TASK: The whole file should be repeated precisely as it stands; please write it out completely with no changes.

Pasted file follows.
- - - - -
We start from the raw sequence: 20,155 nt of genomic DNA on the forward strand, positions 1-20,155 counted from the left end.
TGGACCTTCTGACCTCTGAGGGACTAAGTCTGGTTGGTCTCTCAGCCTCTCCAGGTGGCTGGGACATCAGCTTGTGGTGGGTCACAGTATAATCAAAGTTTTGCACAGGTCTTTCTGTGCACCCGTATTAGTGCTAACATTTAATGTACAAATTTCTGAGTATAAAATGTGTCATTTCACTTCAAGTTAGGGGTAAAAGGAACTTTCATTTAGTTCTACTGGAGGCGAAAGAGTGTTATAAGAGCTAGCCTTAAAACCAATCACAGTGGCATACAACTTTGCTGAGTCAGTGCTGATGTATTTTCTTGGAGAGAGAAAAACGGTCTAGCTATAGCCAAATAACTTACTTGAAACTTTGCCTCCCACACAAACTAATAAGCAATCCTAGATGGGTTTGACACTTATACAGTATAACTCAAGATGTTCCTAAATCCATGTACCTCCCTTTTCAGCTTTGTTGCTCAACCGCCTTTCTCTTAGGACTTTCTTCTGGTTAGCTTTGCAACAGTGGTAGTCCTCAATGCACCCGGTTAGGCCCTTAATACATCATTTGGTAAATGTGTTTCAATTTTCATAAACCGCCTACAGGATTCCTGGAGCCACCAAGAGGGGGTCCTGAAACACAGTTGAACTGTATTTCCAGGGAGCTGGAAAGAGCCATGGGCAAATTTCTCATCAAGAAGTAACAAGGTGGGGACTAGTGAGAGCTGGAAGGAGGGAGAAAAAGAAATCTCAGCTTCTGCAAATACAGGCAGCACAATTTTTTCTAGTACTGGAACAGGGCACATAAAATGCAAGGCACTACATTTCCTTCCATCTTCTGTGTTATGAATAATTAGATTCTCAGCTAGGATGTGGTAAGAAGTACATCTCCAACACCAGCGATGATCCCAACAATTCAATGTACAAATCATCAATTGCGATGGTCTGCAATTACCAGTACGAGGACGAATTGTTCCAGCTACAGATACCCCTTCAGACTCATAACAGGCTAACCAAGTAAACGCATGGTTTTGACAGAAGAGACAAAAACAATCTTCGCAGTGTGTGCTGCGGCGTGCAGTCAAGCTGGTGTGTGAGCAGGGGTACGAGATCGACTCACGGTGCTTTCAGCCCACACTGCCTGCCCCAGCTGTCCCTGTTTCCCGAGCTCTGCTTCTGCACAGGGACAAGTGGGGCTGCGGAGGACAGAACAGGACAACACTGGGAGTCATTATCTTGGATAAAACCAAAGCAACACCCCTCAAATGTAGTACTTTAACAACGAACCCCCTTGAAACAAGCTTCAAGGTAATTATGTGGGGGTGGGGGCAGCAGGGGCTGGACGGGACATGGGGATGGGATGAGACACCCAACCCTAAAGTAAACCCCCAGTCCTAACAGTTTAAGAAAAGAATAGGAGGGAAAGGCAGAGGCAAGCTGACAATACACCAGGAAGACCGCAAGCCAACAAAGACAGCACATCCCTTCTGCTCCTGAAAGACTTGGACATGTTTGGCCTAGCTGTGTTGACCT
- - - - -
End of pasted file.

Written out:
We start from the raw sequence: 20,155 nt of genomic DNA on the forward strand, positions 1-20,155 counted from the left end.
TGGACCTTCTGACCTCTGAGGGACTAAGTCTGGTTGGTCTCTCAGCCTCTCCAGGTGGCTGGGACATCAGCTTGTGGTGGGTCACAGTATAATCAAAGTTTTGCACAGGTCTTTCTGTGCACCCGTATTAGTGCTAACATTTAATGTACAAATTTCTGAGTATAAAATGTGTCATTTCACTTCAAGTTAGGGGTAAAAGGAACTTTCATTTAGTTCTACTGGAGGCGAAAGAGTGTTATAAGAGCTAGCCTTAAAACCAATCACAGTGGCATACAACTTTGCTGAGTCAGTGCTGATGTATTTTCTTGGAGAGAGAAAAACGGTCTAGCTATAGCCAAATAACTTACTTGAAACTTTGCCTCCCACACAAACTAATAAGCAATCCTAGATGGGTTTGACACTTATACAGTATAACTCAAGATGTTCCTAAATCCATGTACCTCCCTTTTCAGCTTTGTTGCTCAACCGCCTTTCTCTTAGGACTTTCTTCTGGTTAGCTTTGCAACAGTGGTAGTCCTCAATGCACCCGGTTAGGCCCTTAATACATCATTTGGTAAATGTGTTTCAATTTTCATAAACCGCCTACAGGATTCCTGGAGCCACCAAGAGGGGGTCCTGAAACACAGTTGAACTGTATTTCCAGGGAGCTGGAAAGAGCCATGGGCAAATTTCTCATCAAGAAGTAACAAGGTGGGGACTAGTGAGAGCTGGAAGGAGGGAGAAAAAGAAATCTCAGCTTCTGCAAATACAGGCAGCACAATTTTTTCTAGTACTGGAACAGGGCACATAAAATGCAAGGCACTACATTTCCTTCCATCTTCTGTGTTATGAATAATTAGATTCTCAGCTAGGATGTGGTAAGAAGTACATCTCCAACACCAGCGATGATCCCAACAATTCAATGTACAAATCATCAATTGCGATGGTCTGCAATTACCAGTACGAGGACGAATTGTTCCAGCTACAGATACCCCTTCAGACTCATAACAGGCTAACCAAGTAAACGCATGGTTTTGACAGAAGAGACAAAAACAATCTTCGCAGTGTGTGCTGCGGCGTGCAGTCAAGCTGGTGTGTGAGCAGGGGTACGAGATCGACTCACGGTGCTTTCAGCCCACACTGCCTGCCCCAGCTGTCCCTGTTTCCCGAGCTCTGCTTCTGCACAGGGACAAGTGGGGCTGCGGAGGACAGAACAGGACAACACTGGGAGTCATTATCTTGGATAAAACCAAAGCAACACCCCTCAAATGTAGTACTTTAACAACGAACCCCCTTGAAACAAGCTTCAAGGTAATTATGTGGGGGTGGGGGCAGCAGGGGCTGGACGGGACATGGGGATGGGATGAGACACCCAACCCTAAAGTAAACCCCCAGTCCTAACAGTTTAAGAAAAGAATAGGAGGGAAAGGCAGAGGCAAGCTGACAATACACCAGGAAGACCGCAAGCCAACAAAGACAGCACATCCCTTCTGCTCCTGAAAGACTTGGACATGTTTGGCCTAGCTGTGTTGACCT